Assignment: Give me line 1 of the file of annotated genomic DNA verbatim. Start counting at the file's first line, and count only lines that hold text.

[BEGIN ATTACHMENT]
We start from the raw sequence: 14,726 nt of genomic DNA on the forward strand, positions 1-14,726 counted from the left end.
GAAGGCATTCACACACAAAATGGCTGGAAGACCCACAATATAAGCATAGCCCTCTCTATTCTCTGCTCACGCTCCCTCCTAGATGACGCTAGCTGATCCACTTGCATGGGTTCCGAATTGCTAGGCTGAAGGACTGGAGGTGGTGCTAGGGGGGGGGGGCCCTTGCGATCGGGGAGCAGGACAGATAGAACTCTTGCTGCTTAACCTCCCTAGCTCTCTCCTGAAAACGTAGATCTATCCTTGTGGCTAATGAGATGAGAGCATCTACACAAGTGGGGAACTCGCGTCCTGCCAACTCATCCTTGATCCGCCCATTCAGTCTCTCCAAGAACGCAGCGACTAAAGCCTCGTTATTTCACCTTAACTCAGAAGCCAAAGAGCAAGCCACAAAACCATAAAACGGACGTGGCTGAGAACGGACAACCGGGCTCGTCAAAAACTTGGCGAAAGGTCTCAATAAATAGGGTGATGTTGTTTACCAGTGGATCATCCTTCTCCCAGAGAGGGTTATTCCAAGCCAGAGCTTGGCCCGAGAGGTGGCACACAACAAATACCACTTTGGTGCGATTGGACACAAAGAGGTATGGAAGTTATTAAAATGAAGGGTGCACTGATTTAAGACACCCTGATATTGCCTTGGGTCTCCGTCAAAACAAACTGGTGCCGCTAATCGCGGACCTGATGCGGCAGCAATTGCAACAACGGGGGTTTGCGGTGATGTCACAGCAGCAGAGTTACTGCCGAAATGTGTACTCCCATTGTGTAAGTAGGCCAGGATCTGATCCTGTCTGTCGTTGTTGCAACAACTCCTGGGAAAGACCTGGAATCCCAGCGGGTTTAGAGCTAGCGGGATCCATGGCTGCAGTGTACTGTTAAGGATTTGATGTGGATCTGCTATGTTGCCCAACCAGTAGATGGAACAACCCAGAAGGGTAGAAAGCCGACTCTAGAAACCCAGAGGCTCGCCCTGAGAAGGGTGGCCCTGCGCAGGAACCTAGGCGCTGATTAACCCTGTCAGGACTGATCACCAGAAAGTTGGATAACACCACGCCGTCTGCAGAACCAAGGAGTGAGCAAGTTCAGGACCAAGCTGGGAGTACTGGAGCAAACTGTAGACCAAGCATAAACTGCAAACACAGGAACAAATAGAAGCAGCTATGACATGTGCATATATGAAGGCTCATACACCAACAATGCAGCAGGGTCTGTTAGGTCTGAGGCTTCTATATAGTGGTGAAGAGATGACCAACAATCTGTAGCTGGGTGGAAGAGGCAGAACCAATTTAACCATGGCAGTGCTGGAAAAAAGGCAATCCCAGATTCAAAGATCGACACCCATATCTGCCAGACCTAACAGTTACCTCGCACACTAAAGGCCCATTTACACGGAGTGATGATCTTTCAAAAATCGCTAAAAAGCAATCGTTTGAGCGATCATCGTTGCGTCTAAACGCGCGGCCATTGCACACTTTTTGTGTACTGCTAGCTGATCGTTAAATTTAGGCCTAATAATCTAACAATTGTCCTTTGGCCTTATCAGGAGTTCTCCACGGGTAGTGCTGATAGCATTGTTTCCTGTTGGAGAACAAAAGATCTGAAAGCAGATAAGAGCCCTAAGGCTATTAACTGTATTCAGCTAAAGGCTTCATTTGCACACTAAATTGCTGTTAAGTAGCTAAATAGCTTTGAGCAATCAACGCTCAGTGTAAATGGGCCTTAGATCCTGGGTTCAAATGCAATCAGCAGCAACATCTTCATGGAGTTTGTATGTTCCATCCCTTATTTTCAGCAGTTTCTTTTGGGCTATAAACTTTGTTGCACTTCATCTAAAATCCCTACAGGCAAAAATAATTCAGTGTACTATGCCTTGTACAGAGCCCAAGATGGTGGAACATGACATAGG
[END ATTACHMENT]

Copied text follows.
We start from the raw sequence: 14,726 nt of genomic DNA on the forward strand, positions 1-14,726 counted from the left end.